After an assault on a school dorm that killed 46 people, the Islamist militant group Boko Haram released a video calling for further attacks, Monica Mark of The Guardian reports. Earlier this month, the group set fire to a dormitory in the Yobe region of Nigeria, burning students and teachers alive and shooting those who tried to escape the flame-engulfed building.
This weekend the group released a 15-minute video by Boko Haram leader Abubakar Shekau who called for more attacks against educational institutions that adopted the Western education model. He said that the group will be targeting teachers, promising to kill them in front of their students as a lesson and a warning to those who didn't adhere to learning the Qur'an.
Shekau denied that his fighters killed children. "Our religion does not permit us to touch small children and women, we don't kill children," he said, reading from sheets of paper as he cradled a Kalashnikov. He also dismissed talk of a ceasefire. Last week the government said it had signed a deal with Shekau's second-in-command.
With its ability to launch attacks reduced by a military crackdown, Boko Haram is redrawing the battle lines in Nigeria's four-year insurgency by going after softer targets. A recent spate of attacks on schools is part of a two-pronged strategy that plays up the extremists' ideology against western institutions while also providing a stream of potential new recruits as frightened parents pull their children out of education.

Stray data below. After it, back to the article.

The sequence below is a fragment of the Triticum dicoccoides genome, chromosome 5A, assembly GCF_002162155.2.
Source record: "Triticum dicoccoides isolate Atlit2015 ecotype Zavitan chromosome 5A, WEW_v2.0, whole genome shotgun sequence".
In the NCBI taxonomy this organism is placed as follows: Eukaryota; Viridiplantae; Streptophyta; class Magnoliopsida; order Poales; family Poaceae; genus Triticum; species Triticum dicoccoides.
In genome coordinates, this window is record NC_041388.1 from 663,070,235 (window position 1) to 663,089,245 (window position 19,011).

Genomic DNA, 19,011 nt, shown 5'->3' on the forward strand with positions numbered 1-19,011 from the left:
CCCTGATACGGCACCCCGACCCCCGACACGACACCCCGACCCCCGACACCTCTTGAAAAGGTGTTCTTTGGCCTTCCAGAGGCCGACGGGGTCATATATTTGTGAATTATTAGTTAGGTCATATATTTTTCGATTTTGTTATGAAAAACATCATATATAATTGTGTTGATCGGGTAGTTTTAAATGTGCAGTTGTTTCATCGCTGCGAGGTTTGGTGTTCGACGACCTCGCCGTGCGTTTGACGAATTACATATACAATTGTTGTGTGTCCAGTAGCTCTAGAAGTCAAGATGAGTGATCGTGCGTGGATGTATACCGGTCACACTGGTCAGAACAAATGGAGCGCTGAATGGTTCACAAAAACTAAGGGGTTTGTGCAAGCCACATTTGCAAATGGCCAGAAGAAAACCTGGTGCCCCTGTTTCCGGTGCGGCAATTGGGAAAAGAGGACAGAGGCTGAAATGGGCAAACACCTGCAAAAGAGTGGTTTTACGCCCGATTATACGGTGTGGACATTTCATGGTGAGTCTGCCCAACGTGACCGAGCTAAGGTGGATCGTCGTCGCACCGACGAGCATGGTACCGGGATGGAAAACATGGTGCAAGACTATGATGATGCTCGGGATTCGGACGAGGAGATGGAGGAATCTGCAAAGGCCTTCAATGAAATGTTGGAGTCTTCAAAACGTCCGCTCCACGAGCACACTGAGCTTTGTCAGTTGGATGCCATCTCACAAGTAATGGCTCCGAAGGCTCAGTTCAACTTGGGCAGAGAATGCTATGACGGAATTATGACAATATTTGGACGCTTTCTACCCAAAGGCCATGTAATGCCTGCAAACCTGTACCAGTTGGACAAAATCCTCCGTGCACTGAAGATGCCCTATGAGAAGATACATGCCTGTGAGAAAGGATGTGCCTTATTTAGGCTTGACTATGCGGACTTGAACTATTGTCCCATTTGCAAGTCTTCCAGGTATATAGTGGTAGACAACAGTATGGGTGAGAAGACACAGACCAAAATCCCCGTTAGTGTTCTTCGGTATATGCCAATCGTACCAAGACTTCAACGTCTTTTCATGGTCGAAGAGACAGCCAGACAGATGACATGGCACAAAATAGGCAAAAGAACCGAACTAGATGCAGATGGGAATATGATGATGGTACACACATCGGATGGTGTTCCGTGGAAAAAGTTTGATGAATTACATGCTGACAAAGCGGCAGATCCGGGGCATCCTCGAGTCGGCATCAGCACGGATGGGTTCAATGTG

Boko Haram has used Nigeria's poverty-ridden areas for its recruiting efforts, sometimes cajoling and sometimes forcing illiterate and under-educated children to join their ranks and attack their peers. According to witnesses, those selected to carry out attacks are often fed drugged fruit prior to departing.
In addition to the July 6th attack in Yobe, the group has set fire to more than 300 classrooms and killed more than 1,600 people since 2009.
Hundreds of families have fled the region. "This really shook us up. Students being attacked in their sleep is too disgusting for us to even imagine," said Adam Mohammed, a textiles trader visiting neighbouring northern Kano state, where he relocated his family for safety reasons. "It was hard, but I feel I made the right decision to leave Yobe. I'm a father of three and when I think of what those parents must be going through â¦" He shook his head mutely.
Last month 16 students were gunned down in consecutive strikes on a secondary comprehensive in Yobe and another school in Borno, Boko Haram's spiritual home. In April two attacks on a university left 16 dead.
Two months ago, officials declared a state of emergency in Yobe and two neighboring regions. Since the attacks the government has gone one step further by closing down schools in the affected areas. Although government soldiers have had some success in seeking out and destroying urban Boko Haram cells, the group has now switched tactics from bombing urban churches to attacking rural schools in an effort to ignite broader sectarian conflict.
Closing down mobile phone services is thought to have reduced the insurgents' ability to co-ordinate attacks, but it has also had unintended deadly consequences. "I saw the gunmen sneaking into the school compound in hordes but I couldn't call any soldiers for help," said Ahmadu Sani, whose farm borders the school grounds where 46 were killed. "The police cannot be everywhere so they should restore the connections even if there's a state of emergency."